The tragedy in Conception Bay South has shocked our town and the province as a whole. Our safe haven, away from the mainstream violence we see today in the world, has been tarnished by a heinous act of violence leaving three dead. After the crying, consoling and comforting, we must look to ensure that incidents like this remain a scarcity.
To say that we will ensure no more incidents such as the most recent shootings will occur is irresponsible and politically pandering to anti-gun extremists. There will always be guns and there will always be bad people who will manage to get their hands on gun to wreak havoc. The question is how do we reduce criminal access to guns while not gagging those who use firearms responsibly with red tape?
The Harper government ordered the destruction of the long-gun (non-restricted) firearms registry. On April 5 of this past year, the registry was no more. Quebec, as always, put up a fight against the federal government to keep the information pertaining to Quebec residents, but recently lost that battle in the Supreme Court of Canada. The Harper government has reaffirmed its commitment to maintaining the handgun registry and cracking down on gun violence.
As a reaction to the 1989 L’École Polytechnique massacre, the registry calmed anti-gun activists and gave peace to a worried nation. But the empty political promise that is the registry has done nothing but become a burden to taxpayers. The registry first estimated to cost a mere $2 million annually, on its deathbed had ballooned to over $66 million a year, and yet where are the results?
According to the Canadian Centre for Justice Statistics, from 2002-2009 the most commonly used weapon in homicides involving a firearm was a handgun at almost 63 per cent. That was whether or not the firearm was registered, non-
registered or recovered.
What is the damning evidence of the long-gun registry is that registered long guns accounted for only 73 of the over 1,300 murder cases during that time period. The C.B.S. incident was committed with a handgun, further contributing to the fact that it is handgun regulation that needs to remain ample and effective.
The question shouldn’t be whether or not we add more red tape and restrictions to those who register their firearms and use them responsibly, but how we further deter and reduce the unregulated flow of unregistered, illegal guns on our streets.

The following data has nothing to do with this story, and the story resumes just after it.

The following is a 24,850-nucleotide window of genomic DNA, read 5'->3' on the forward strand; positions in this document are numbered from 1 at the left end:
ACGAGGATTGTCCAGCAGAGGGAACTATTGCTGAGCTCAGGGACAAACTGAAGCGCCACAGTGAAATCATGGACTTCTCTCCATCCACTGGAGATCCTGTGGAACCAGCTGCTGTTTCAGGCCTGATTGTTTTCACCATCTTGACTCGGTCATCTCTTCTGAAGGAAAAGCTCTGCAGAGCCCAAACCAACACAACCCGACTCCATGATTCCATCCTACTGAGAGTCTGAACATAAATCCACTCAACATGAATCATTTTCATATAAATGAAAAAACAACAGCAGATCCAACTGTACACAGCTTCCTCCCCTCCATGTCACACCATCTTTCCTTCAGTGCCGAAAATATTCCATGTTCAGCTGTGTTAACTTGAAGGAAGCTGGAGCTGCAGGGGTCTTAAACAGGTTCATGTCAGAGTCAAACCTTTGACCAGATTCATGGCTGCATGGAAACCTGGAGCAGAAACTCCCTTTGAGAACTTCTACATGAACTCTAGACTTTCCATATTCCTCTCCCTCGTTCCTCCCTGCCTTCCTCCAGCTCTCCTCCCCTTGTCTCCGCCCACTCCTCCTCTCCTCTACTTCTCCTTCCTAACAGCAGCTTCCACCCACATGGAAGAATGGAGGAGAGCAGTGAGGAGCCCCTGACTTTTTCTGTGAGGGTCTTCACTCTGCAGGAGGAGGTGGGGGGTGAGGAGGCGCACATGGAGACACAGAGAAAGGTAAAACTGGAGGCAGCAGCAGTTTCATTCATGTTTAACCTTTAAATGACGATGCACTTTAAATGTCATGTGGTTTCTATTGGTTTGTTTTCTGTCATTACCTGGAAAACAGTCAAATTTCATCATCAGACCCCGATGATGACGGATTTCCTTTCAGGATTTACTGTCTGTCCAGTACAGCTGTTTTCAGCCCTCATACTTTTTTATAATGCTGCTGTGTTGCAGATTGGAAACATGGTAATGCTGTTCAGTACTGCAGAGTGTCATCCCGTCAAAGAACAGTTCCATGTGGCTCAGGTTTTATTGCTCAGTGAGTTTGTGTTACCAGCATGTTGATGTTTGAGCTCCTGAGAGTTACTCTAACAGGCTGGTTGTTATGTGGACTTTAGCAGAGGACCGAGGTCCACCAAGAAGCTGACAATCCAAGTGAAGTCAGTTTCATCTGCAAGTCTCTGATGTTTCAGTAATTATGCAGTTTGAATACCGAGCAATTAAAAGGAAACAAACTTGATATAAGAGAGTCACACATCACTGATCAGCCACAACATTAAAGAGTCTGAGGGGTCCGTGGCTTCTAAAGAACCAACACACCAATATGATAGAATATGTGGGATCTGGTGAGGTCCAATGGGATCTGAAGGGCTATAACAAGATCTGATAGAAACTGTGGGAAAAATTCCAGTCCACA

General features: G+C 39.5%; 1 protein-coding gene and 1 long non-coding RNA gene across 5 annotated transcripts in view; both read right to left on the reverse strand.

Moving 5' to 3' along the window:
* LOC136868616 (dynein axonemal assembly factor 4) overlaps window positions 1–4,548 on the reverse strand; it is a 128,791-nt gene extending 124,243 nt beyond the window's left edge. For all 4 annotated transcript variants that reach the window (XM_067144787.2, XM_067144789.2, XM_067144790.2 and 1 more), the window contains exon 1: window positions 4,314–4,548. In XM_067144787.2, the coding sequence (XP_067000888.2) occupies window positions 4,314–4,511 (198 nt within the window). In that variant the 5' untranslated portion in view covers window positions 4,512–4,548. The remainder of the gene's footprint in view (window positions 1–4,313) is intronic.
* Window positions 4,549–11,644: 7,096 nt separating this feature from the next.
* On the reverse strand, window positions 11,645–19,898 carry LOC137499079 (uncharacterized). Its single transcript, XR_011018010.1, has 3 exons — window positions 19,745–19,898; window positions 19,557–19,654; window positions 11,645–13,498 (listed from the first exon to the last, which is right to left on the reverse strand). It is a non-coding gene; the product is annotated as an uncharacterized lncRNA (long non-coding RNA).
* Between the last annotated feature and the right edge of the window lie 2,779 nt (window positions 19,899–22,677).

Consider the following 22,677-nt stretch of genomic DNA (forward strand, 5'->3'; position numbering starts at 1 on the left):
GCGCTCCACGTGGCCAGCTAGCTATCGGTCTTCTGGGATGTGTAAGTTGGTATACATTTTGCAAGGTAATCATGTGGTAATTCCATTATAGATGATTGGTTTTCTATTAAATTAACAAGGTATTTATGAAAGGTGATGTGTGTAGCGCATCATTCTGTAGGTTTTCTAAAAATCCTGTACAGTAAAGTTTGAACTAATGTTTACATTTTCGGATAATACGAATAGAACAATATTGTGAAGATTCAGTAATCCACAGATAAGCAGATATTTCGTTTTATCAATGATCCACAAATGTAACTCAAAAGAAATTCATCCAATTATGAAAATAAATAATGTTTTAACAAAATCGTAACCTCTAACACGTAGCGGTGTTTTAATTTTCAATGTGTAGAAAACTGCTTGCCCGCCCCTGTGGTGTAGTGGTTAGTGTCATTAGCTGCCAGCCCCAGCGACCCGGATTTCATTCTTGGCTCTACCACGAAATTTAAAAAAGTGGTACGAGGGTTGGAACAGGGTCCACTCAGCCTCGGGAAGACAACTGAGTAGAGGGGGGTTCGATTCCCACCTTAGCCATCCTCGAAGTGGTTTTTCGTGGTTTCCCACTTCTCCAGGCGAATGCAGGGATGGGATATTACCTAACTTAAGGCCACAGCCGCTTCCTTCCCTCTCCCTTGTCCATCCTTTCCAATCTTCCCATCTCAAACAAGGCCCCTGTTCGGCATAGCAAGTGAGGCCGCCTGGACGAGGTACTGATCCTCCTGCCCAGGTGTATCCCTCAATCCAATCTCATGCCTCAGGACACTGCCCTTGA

With the reallocation of $66 million from the defunct registry, we can and should see an increase in front line officers in local, regional and national police forces that work to remove guns from our streets and stop more from crossing international borders. We need an even further crackdown on organized crime and those who traffic illegal guns, allowing children, offenders and the mentally ill to access guns that can then become weapons of crime. That will only happen with more police presence and RCMP officers working behind the scenes to track down these criminals — not sitting behind a computer screen looking at a list of names of people who already obey the law.
Cracking down on illegal trafficking of illegals guns is not the only concern. Mental health and well-being is a top priority of those who are charged with regulating and enforcing firearms laws in Canada. Relationship breakdowns, mental illness and general stability are all taken into account when issuing and renewing Canadian firearm licences.
The assailant and one of the victims in C.B.S. were previously in a relationship, and the system failed to recognize the magnitude of the impact on the man’s mental health. The system failed, period. If there were tighter metal health standards for licences and increased renewal times, this tragedy could have been avoided, the problem picked up earlier and the man directed to the mental health care he clearly needed.
Together we can ensure that firearms can be used responsibly and enjoyed for the hobbies and traditions we enjoy here in our province and across the country. We can use our resources effectively, not to politically pander, and ensure that our system works for the safety of all.
Our hearts go out to the family and friends of the victims, and we owe it to them to do better with our firearms laws and regulations to make sure that tragedy never hits our happy province again.
Noah Davis-Power is a student at
Memorial University and a resident
of Conception Bay South.